May 20, 2006
I hadn’t been to an air show since I was a little kid, and I think all of those were civilian barnstormer operations. The Andrews open house is a major affair, with dozens of heavy-business aircraft and access limited to offsite shuttle buses.
The other guys on the bus were encyclopedic in their detailed knowledge of warplanes past and present, trading third-hand stories of B-24s and “shooting at 262s.”
Overheard as the bus rounded a curve beneath the tail of the big C-5: “JUST. ENTERED. HEAVEN.”
The day started out overcast but the cloud cover began to burn off after about an hour. I walked in through the cavernous belly of the C-5 at about a quarter to nine and wandered past the Snowbirds and Blue Angels parked along the flightline, wedging myself next to a trash can by the fence near the old F-86.
US Army Apache Extraction
The first exhibit of the day featured the agile Apache helicopters, dropping and collecting troops via three inch thick hemp ropes.
The other side of the fence
The rest of us
Remembering those loosely-scheduled airshows of my youth I planned on bringing reading materials but was warned to leave the backpack in the trunk before trying to get through security. As it turned out the show moved at a good clip, alternating jets with stunt planes and parachute demonstrations. Not a dull moment, and the announcer’s patter during the flyovers was pretty informative.
With no backpack I was limited to the one long lens (70-200mm/2.8 with image stabilizer), my pockets full of memory cards and the Epson data bank. When the clouds cleared I threw a polarizer on the lens – I’m still trying to figure that thing out.
I’ve always been fond of the look of the Corsair, and via the announcer I discovered that the trademark gull wing was necessary to clear that giant prop off the deck. Originally meant for carrier operations, pilots couldn’t see the ship over the giant 18-cylinder engine and the Navy punted the plane. The Corsair was relegated to land-based Marine support where it served to help end the war in the Pacific and later extend Robert Conrad’s acting career.
The venerable Texan trainer threw a few loops and was joined by the new Texan II for a few passes in heritage formation.
Everybody’s favorite jump jet was there, louder than anything else on the field.
About half the guys I show these pictures to shout out “True Lies!”
Air National Guard Jet Car
This one brought all the young lads to the fence. Engine flamed out on its first attempt.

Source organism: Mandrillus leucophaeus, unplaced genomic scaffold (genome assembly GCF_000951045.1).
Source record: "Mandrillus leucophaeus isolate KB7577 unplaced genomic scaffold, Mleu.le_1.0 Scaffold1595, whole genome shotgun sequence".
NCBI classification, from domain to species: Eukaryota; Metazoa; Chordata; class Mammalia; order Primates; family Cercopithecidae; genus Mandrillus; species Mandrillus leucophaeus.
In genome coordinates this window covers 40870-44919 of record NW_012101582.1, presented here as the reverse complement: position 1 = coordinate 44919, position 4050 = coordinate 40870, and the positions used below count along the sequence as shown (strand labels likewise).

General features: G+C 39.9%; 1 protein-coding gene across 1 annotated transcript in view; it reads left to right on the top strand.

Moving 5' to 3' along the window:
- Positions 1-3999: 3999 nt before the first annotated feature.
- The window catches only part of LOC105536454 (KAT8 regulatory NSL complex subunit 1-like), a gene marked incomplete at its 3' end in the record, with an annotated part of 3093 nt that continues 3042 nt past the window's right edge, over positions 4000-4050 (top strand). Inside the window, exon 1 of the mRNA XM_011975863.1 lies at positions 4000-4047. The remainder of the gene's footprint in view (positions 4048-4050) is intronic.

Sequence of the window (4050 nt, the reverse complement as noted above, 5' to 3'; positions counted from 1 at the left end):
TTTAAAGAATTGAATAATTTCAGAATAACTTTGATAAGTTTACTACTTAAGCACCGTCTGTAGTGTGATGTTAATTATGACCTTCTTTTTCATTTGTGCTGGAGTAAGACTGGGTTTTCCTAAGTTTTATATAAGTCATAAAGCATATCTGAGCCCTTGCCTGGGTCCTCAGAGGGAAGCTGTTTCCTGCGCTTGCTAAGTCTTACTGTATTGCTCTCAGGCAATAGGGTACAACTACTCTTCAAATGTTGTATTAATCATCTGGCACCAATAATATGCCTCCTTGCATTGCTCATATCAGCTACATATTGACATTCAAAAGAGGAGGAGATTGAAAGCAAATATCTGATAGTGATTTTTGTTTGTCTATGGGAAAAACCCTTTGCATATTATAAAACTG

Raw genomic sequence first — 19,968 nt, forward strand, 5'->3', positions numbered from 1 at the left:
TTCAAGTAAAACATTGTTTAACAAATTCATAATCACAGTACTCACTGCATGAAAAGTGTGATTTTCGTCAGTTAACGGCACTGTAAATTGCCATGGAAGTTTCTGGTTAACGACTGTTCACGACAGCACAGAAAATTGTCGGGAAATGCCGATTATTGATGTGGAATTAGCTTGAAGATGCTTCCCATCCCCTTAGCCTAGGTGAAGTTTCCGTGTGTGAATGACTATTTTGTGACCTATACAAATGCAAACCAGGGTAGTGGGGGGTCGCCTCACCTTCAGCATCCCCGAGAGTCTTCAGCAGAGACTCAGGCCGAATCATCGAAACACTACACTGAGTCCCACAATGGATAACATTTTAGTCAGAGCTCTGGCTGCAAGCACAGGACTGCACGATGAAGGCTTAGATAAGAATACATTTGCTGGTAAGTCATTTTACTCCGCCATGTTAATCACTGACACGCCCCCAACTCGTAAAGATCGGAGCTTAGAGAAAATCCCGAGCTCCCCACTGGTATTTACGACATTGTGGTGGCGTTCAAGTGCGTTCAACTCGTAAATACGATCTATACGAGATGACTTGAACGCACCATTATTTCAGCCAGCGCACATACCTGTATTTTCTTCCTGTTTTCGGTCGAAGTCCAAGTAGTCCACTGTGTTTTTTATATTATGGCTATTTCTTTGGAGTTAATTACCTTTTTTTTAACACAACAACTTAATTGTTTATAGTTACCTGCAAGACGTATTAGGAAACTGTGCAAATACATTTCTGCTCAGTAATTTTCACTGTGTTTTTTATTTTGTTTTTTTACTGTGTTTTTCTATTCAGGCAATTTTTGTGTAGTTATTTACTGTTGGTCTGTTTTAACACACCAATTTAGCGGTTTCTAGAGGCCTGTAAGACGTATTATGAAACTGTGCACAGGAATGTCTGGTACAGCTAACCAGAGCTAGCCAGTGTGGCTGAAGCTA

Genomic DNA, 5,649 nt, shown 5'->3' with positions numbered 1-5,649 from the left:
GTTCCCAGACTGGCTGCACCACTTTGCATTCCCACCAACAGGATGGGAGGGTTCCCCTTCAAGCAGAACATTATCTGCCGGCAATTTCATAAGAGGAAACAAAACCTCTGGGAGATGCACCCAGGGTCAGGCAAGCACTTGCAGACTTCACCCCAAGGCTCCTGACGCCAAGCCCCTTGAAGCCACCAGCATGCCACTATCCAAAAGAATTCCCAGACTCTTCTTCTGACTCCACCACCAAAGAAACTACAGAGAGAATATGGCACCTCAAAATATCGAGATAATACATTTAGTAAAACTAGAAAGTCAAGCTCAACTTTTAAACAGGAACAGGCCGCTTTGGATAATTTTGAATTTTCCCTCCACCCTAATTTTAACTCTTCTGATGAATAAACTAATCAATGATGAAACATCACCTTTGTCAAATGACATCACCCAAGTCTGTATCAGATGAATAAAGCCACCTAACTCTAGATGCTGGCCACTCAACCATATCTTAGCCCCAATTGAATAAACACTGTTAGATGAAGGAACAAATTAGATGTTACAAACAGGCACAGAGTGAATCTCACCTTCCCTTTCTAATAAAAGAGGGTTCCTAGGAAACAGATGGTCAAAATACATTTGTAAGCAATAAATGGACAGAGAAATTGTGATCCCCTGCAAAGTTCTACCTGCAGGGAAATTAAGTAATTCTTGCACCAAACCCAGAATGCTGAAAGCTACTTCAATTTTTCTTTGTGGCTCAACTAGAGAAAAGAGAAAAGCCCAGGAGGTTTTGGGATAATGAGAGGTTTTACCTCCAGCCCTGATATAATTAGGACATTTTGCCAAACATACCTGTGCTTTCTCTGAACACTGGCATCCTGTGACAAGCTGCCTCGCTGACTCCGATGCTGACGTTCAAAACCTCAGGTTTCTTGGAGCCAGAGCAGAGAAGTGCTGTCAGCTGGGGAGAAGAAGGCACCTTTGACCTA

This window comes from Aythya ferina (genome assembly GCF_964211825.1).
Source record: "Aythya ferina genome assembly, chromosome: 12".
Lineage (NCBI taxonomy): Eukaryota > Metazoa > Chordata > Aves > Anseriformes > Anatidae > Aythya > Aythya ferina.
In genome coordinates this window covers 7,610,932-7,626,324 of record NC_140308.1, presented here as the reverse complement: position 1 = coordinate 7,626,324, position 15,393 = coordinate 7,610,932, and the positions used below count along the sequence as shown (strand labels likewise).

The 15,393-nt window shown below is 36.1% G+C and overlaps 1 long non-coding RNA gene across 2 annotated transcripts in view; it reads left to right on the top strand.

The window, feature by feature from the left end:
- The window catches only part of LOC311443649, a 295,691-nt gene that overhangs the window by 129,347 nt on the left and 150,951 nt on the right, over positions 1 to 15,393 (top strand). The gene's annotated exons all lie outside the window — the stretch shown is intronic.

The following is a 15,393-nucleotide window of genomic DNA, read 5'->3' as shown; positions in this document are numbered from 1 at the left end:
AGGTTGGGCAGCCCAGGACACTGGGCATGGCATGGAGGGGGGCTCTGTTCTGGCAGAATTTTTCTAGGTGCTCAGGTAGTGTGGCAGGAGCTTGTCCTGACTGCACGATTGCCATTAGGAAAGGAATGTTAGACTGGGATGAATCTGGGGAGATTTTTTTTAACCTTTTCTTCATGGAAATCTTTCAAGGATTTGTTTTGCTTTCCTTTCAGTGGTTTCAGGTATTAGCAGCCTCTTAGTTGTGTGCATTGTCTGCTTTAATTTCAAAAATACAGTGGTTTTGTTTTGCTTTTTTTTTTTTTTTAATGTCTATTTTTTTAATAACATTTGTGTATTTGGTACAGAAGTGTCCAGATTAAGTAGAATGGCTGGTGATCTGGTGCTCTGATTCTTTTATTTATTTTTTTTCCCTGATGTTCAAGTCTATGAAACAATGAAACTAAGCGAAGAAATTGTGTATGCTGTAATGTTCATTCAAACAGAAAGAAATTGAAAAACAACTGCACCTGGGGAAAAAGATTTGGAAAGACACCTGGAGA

Aileron rolls the length of the flight line.
MiG-17 vs. F-86 Sabre
I was looking forward to this Korean War dogfight all week. First out of the gate was the MiG – flying the colors of Red Bull nation – and that plane put on the most fluid performance of the day. Don’t get me wrong – the newer gray jets do inspiring things but they act in right angles, probably just because they can. The 1950’s-era MiG would swoop in fast and low with wide beautiful curves before pulling back up to the cloud deck.
The F-86 followed with similar style – it was probably just as elegant but by this point I’d been captivated by the red MiG. The two planes shared the field for a few minutes but never got all that close – probably for good reason, but my visions of cockpit-to-cockpit rocket climbs were left unfulfilled.
Heritage Flight – P-51 Mustang, F-4 Phantom, F-15 Eagle, F-22 Raptor
I made a point of sticking around for the fighter heritage formation, as I can’t remember if I’ve ever seen a live F-4 before. I’ve definitely never seen an F-22, and unlike those guys on the bus I didn’t know just how advanced that plane is. I need to do my homework before these things.
The jets politely followed the Mustang, but it was pretty clear they just had. to. fly. faster. After a few passes they got their chance.
We’d been seeing vertical climbs all day, from jets and prop planes alike. The F-22 climbed like the rest, then slowed, then stood on its engines. It hung for what seemed like a minute, vectored itself level and flew off.
I didn’t have it in me to wait for the Blue Angels. Seven hours in the sun did me in. I did manage to see a few stray fighters regroup over Prince George’s County as I spent 15 minutes looking for my car back at FedEx field.
A fine day.